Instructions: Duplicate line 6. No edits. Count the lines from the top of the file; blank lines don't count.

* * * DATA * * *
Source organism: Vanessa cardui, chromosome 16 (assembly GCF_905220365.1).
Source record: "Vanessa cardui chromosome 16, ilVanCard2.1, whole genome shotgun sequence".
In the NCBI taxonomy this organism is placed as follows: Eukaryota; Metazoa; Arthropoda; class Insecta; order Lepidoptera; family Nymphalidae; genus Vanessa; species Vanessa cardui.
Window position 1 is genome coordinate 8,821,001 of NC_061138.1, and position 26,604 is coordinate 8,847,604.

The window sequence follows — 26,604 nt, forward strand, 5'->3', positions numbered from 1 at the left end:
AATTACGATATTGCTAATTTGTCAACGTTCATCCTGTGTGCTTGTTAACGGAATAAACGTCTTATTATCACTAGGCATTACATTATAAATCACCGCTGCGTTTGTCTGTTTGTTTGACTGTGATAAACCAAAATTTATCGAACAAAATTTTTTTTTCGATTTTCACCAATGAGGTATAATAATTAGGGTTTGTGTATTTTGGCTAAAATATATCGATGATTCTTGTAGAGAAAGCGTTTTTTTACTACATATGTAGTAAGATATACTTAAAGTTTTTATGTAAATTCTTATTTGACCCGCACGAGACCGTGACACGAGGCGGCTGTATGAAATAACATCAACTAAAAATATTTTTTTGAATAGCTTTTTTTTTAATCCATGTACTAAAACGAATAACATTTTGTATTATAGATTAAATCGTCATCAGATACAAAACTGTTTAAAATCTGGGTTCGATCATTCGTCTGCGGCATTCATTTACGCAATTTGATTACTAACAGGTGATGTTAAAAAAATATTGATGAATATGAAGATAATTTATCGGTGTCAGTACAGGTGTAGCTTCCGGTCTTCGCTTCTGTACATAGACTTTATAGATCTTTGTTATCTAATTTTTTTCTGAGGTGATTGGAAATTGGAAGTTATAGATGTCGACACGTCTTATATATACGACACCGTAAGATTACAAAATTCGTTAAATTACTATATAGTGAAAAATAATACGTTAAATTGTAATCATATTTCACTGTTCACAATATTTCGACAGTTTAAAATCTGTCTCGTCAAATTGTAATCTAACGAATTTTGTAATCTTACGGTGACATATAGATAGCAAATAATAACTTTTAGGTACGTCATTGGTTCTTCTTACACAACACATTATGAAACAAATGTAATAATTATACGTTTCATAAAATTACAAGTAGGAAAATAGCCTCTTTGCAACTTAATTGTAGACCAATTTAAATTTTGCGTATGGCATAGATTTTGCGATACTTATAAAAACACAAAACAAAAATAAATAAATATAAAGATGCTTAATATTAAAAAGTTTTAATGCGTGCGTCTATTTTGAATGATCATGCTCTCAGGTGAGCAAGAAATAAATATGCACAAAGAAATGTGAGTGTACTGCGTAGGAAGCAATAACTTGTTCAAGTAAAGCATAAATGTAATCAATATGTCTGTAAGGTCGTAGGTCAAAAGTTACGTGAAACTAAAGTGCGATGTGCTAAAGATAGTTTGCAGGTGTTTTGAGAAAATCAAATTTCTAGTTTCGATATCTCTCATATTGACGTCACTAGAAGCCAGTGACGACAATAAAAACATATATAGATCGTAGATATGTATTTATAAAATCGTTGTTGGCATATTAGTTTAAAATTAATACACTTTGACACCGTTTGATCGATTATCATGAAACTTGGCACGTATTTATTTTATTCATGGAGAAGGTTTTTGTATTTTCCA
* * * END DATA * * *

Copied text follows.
AATTACGATATTGCTAATTTGTCAACGTTCATCCTGTGTGCTTGTTAACGGAATAAACGTCTTATTATCACTAGGCATTACATTATAAATCACCGCTGCGTTTGTCTGTTTGTTTGACTGTGATAAACCAAAATTTATCGAACAAAATTTTTTTTTCGATTTTCACCAATGAGGTATAATAATTAGGGTTTGTGTATTTTGGCTAAAATATATCGATGATTCTTGTAGAGAAAGCGTTTTTTTACTACATATGTAGTAAGATATACTTAAAGTTTTTATGTAAATTCTTATTTGACCCGCACGAGACCGTGACACGAGGCGGCTGTATGAAATAACATCAACTAAAAATATTTTTTTGAATAGCTTTTTTTTTAATCCATGTACTAAAACGAATAACATTTTGTATTATAGATTAAATCGTCATCAGATACAAAACTGTTTAAAATCTGGGTTCGATCATTCGTCTGCGGCATTCATTTACGCAATTTGATTACTAACAGGTGATGTTAAAAAAATATTGATGAATATGAAGATAATTTATCGGTGTCAGTACAGGTGTAGCTTCCGGTCTTCGCTTCTGTACATAGACTTTATAGATCTTTGTTATCTAATTTTTTTCTGAGGTGATTGGAAATTGGAAGTTATAGATGTCGACACGTCTTATATATACGACACCGTAAGATTACAAAATTCGTTAAATTACTATATAGTGAAAAATAATACGTTAAATTGTAATCATATTTCACTGTTCACAATATTTCGACAGTTTAAAATCTGTCTCGTCAAATTGTAATCTAACGAATTTTGTAATCTTACGGTGACATATAGATAGCAAATAATAACTTTTAGGTACGTCATTGGTTCTTCTTACACAACACATTATGAAACAAATGTAATAATTATACGTTTCATAAAATTACAAGTAGGAAAATAGCCTCTTTGCAACTTAATTGTAGACCAATTTAAATTTTGCGTATGGCATAGATTTTGCGATACTTATAAAAACACAAAACAAAAATAAATAAATATAAAGATGCTTAATATTAAAAAGTTTTAATGCGTGCGTCTATTTTGAATGATCATGCTCTCAGGTGAGCAAGAAATAAATATGCACAAAGAAATGTGAGTGTACTGCGTAGGAAGCAATAACTTGTTCAAGTAAAGCATAAATGTAATCAATATGTCTGTAAGGTCGTAGGTCAAAAGTTACGTGAAACTAAAGTGCGATGTGCTAAAGATAGTTTGCAGGTGTTTTGAGAAAATCAAATTTCTAGTTTCGATATCTCTCATATTGACGTCACTAGAAGCCAGTGACGACAATAAAAACATATATAGATCGTAGATATGTATTTATAAAATCGTTGTTGGCATATTAGTTTAAAATTAATACACTTTGACACCGTTTGATCGATTATCATGAAACTTGGCACGTATTTATTTTATTCATGGAGAAGGTTTTTGTATTTTCCA